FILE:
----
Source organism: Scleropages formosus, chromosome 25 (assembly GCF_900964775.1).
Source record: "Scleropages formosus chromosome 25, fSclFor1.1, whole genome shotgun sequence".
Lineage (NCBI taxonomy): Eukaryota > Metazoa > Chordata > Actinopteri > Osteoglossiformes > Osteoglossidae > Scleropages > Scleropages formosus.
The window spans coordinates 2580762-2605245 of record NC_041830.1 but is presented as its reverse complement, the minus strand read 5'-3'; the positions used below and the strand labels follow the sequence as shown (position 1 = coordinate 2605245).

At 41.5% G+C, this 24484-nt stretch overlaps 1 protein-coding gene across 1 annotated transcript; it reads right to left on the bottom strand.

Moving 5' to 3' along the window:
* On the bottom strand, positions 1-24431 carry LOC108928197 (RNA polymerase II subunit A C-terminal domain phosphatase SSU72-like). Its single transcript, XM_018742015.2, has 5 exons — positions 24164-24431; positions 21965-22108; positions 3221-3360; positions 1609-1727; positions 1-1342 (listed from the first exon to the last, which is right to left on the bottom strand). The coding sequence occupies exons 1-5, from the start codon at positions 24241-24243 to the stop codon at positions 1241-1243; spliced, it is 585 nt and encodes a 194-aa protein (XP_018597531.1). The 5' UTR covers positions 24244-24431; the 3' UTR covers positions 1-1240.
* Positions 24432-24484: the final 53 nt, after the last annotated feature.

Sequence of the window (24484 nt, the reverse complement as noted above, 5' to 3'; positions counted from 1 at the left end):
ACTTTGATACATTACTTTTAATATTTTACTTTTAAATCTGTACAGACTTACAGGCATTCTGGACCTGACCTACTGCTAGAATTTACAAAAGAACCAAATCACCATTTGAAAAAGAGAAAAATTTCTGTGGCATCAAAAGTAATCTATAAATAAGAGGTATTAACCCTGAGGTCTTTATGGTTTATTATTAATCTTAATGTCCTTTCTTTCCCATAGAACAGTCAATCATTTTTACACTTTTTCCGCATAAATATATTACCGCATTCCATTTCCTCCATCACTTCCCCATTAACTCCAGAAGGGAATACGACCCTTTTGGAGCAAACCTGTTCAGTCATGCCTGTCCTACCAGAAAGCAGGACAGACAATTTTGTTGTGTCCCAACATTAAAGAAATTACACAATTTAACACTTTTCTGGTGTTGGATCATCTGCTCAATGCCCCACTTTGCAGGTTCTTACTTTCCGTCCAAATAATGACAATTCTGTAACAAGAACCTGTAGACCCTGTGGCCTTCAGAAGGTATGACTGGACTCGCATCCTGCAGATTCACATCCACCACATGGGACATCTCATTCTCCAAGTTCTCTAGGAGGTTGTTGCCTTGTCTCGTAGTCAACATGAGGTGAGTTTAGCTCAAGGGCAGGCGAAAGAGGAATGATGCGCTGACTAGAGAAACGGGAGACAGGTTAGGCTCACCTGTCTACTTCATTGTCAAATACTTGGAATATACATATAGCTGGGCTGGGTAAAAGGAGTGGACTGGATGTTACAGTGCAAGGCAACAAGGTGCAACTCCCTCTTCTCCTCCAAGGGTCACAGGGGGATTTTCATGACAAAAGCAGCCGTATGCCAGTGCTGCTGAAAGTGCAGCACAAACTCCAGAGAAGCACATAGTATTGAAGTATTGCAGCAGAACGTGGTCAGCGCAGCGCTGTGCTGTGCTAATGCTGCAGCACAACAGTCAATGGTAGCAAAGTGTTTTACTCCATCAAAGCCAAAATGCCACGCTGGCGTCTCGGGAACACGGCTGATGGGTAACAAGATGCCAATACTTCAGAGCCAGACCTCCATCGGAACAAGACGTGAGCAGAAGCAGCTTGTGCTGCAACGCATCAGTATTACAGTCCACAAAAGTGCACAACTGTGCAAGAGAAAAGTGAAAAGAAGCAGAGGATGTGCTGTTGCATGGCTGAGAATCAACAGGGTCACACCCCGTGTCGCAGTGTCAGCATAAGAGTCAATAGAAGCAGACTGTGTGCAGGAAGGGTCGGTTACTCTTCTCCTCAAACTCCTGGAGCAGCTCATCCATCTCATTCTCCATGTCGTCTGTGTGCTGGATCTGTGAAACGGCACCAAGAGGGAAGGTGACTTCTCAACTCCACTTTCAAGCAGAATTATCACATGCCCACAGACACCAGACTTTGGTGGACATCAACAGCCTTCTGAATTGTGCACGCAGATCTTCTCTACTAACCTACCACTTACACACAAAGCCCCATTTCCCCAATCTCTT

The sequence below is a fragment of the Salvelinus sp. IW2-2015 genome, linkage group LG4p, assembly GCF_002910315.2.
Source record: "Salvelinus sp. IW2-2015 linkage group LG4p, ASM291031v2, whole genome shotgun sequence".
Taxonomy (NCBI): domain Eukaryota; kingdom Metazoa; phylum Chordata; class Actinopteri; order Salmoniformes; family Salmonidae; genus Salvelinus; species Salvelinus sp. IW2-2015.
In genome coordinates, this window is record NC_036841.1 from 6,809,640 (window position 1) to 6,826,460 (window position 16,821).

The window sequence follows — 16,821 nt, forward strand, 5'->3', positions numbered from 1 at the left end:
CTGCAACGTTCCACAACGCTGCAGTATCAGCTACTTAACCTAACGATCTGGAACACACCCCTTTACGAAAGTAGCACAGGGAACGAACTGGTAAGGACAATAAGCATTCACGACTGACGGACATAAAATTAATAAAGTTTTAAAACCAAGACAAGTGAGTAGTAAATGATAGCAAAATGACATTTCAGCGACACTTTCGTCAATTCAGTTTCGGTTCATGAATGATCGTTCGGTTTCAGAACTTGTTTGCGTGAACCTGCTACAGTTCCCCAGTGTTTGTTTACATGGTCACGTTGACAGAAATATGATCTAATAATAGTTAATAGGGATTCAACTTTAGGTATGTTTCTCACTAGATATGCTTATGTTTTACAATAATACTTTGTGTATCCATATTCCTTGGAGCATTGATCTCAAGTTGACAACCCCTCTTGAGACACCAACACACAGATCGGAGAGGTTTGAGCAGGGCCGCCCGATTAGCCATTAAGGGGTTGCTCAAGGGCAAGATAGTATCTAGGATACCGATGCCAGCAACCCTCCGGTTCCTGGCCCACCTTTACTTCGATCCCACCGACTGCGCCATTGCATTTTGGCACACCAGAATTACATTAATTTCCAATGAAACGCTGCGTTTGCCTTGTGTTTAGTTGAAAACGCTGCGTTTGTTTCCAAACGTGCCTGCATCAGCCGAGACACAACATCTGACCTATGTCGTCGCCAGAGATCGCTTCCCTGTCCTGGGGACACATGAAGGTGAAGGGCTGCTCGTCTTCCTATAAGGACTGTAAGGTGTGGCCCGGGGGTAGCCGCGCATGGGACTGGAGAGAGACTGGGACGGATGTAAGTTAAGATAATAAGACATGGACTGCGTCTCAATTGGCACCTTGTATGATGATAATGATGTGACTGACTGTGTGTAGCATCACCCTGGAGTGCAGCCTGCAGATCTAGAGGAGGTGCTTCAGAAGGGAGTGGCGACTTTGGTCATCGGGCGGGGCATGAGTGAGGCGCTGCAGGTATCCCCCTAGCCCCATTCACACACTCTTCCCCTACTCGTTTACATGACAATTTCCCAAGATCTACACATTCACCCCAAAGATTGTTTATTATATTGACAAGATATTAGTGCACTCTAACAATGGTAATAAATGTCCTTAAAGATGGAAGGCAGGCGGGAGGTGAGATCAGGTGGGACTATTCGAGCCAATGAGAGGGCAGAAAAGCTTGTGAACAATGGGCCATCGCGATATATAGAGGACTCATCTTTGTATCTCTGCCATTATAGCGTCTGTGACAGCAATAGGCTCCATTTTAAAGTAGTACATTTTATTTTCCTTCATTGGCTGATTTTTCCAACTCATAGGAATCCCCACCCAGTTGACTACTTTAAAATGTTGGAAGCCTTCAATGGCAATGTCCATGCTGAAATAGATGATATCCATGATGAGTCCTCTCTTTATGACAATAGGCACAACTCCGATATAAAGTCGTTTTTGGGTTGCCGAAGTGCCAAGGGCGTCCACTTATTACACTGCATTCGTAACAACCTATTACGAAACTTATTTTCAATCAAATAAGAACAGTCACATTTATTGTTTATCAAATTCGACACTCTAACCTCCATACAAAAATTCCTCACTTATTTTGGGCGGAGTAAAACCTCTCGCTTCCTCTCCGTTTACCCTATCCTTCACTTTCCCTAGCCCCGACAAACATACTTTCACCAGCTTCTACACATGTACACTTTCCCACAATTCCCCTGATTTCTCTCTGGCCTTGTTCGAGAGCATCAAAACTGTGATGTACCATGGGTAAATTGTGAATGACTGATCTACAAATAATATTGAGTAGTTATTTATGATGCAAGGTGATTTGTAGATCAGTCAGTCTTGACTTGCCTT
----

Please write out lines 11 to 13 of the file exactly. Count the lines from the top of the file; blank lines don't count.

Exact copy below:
The sequence below is a fragment of the Salvelinus sp. IW2-2015 genome, linkage group LG4p, assembly GCF_002910315.2.
Source record: "Salvelinus sp. IW2-2015 linkage group LG4p, ASM291031v2, whole genome shotgun sequence".
Taxonomy (NCBI): domain Eukaryota; kingdom Metazoa; phylum Chordata; class Actinopteri; order Salmoniformes; family Salmonidae; genus Salvelinus; species Salvelinus sp. IW2-2015.